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jml
05-25-2006, 07:57 AM
Fisrt of all, Thanks to tpersin for the ground glass tutorial. Didnt understand a word of it, but i will end up trying it some day!

But for now.. What are the alternatives to ground glass...(Steve Smith, i cant find any screen printers that will help! Yet!) I have no experience with ground glass, but i think i know what i am looking for, if my imagination is correct!

Question 1:
If i have a camera that is 6x6, and i can take the back off.. Can i use ground glass (or alt.) to compose the shot?


Question 2:
Would acetate sheet (transparency paper, or something similar) sanded do?

I tried searching but....

Thanks

Tom Persinger
05-25-2006, 09:19 AM
other people floated several fairly basic DIY ideas:

*a CD Jewel case (plexiglass would probably work too) roughed up with steel wool
* wax paper
* using the aerosol spray "frosting" on a sheet of glass
* scotch tape on plastic or glass

i'm sure there are more, these are just the ones that leap to mind...

good luck!
tp

jml
05-25-2006, 09:23 AM
Good enough for me.. Thanks tp... That should keep me going until i have something to put in front of it!

Does the thickness of the ground material matter? Cheers!

earlj
05-26-2006, 08:23 AM
I took my 8X10 camera back (purchased from eddie) to the glass shop. They are cutting me a piece of 1/8" frosted glass with the corners taken off and all the edges ground down to fit the camera back. They are going to charge me $7.00.

We will soon see if it works . . .

jml
05-26-2006, 09:05 AM
Wow, $7, thats cheap at half the price!

I might try that if i dont get a good enough result from grounding (eventually) What will you do for the grid lines on the glass if any?

murrayatuptowngallery
05-26-2006, 09:19 AM
You want LINES, too?!?

Pencil or india ink on the ground side. Pencil probably has a few advantages.

Thickness isn't really critical unless you put it in backward. The ground should face the lens. If you erroneously put it in facing the back, the thickness from the unground to ground side lengthens the focus by an amount = thickness/index of refraction (there, that's a better spelling)

The only problem with non rigid materials is variation in position. 35mm or 6x6 cm isn't too big. I still have trouble getting non-rigid materials to stay flat. If it's not flat, your focus can be 'off'.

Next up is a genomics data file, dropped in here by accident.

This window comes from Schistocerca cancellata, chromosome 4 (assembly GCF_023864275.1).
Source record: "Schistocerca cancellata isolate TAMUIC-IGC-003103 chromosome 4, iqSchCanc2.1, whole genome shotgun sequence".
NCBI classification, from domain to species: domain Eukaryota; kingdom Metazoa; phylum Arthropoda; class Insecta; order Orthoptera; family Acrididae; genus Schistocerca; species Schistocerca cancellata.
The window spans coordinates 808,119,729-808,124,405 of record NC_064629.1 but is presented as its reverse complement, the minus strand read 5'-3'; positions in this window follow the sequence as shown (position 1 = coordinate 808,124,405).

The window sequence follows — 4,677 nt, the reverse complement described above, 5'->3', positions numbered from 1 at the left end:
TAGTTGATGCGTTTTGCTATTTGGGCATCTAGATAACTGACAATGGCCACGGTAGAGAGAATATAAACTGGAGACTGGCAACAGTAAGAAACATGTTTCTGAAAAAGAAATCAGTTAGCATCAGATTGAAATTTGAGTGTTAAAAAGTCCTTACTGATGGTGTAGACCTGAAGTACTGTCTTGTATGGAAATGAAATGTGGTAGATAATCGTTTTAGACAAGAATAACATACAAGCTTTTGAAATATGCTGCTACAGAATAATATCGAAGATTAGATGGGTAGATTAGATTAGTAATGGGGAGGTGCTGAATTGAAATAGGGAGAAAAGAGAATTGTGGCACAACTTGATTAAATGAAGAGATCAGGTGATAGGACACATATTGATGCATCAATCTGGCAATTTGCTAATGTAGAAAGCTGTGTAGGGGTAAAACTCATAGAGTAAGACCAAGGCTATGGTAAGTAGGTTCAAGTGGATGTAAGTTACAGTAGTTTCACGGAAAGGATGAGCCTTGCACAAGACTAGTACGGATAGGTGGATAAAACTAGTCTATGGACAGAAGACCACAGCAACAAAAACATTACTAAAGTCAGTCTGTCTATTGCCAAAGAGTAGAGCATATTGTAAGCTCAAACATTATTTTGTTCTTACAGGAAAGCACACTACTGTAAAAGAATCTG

People have used 'Magic' tape & waxed paper however.

Jim Jones
05-26-2006, 11:53 AM
Wow, $7, thats cheap at half the price!

I might try that if i dont get a good enough result from grounding (eventually) What will you do for the grid lines on the glass if any?

I scribe grid lines with an old ball point pen that no longer leaves any ink. Just about any tool that alters the surface of the ground glass ought to work. This leaves unobtrusive light lines instead of conspicuous dark ones. To make the lines equally spaced and parallel, I tape the glass to a sheet of graph paper.

mazemusic
05-30-2006, 11:00 PM
What I don't understand is...if using a loup on the glass to focus, isn't the thickness of ground glass going to make the image out of focus? If your glass is 4mm thick, your loup is going to be 4mm off of the actual film plane, that is a lot! How do you large format people deal with this? Thanks, Rusty Knorr

moot
05-31-2006, 02:05 AM
Loupes typically can be focused and you focus your loupe on the texture of the ground glass, which compensates for the thickness. You usually need to do that only once. Then you focus the image by adjusting the bellows extension (usually with a focus knob). Before you shoot you should be able to see the texture of the glass and the image, both in focus. The image will, of course, be upside down.

The way the back and film holders are designed your film ends up at the same position as the front (ground) surface of the glass.

eddie
06-02-2006, 09:26 PM
I took my 8X10 camera back (purchased from eddie) to the glass shop. They are cutting me a piece of 1/8" frosted glass with the corners taken off and all the edges ground down to fit the camera back. They are going to charge me $7.00.

We will soon see if it works . . .

$7!?!?!? :-/ i got a piece of ground glass from my glass place and it was $1.57! no shit! i picked it out off there "in stock" rack. so lets see for $5 i can ........ ;D


eddie

retroshooter
07-08-2006, 09:09 PM
try a foggy piece of plastic like a soft cd cover its what I use on all my cameras. they are the foggy plastic envelopes i have a thousand i think. Got them on ebay but anyhting like that or even wax paper will work. So im told on the wax paper.

jml
07-10-2006, 03:20 PM
I have been using some excellent "matt textured polycarbonate or polyester" c/o Steve , thanks again Steve by the way.. Its actually in a pinhole camera I am using it on, I gets confused what with all the f295 sections n all...

I actually sanded a hard cd cover earlier and got excellent results.. And its fairly rigid too!

retroshooter
07-11-2006, 08:35 AM
I like the sanded cd cover I have a ton of those laying about thanks.